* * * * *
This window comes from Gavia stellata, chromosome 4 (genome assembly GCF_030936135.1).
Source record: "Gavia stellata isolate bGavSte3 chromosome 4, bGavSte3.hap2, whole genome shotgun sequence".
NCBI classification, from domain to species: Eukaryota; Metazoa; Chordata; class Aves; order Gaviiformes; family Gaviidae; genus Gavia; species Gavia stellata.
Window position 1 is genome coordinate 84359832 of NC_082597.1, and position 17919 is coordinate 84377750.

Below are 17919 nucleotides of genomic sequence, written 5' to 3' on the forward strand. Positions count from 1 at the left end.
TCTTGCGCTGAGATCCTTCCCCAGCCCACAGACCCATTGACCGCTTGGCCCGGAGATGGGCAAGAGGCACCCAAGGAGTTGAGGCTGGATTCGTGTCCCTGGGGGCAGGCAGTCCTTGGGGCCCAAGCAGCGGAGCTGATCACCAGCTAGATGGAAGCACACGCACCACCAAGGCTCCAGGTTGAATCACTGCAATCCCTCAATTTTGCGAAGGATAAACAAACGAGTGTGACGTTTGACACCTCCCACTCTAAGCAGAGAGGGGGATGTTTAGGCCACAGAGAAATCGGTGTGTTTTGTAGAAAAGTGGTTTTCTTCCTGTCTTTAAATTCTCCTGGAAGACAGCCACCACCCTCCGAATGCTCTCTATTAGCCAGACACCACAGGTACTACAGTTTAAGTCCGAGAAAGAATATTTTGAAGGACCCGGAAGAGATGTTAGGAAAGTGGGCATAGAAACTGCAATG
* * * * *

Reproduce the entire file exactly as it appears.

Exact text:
This window comes from Gavia stellata, chromosome 4 (genome assembly GCF_030936135.1).
Source record: "Gavia stellata isolate bGavSte3 chromosome 4, bGavSte3.hap2, whole genome shotgun sequence".
NCBI classification, from domain to species: Eukaryota; Metazoa; Chordata; class Aves; order Gaviiformes; family Gaviidae; genus Gavia; species Gavia stellata.
Window position 1 is genome coordinate 84359832 of NC_082597.1, and position 17919 is coordinate 84377750.

Below are 17919 nucleotides of genomic sequence, written 5' to 3' on the forward strand. Positions count from 1 at the left end.
TCTTGCGCTGAGATCCTTCCCCAGCCCACAGACCCATTGACCGCTTGGCCCGGAGATGGGCAAGAGGCACCCAAGGAGTTGAGGCTGGATTCGTGTCCCTGGGGGCAGGCAGTCCTTGGGGCCCAAGCAGCGGAGCTGATCACCAGCTAGATGGAAGCACACGCACCACCAAGGCTCCAGGTTGAATCACTGCAATCCCTCAATTTTGCGAAGGATAAACAAACGAGTGTGACGTTTGACACCTCCCACTCTAAGCAGAGAGGGGGATGTTTAGGCCACAGAGAAATCGGTGTGTTTTGTAGAAAAGTGGTTTTCTTCCTGTCTTTAAATTCTCCTGGAAGACAGCCACCACCCTCCGAATGCTCTCTATTAGCCAGACACCACAGGTACTACAGTTTAAGTCCGAGAAAGAATATTTTGAAGGACCCGGAAGAGATGTTAGGAAAGTGGGCATAGAAACTGCAATG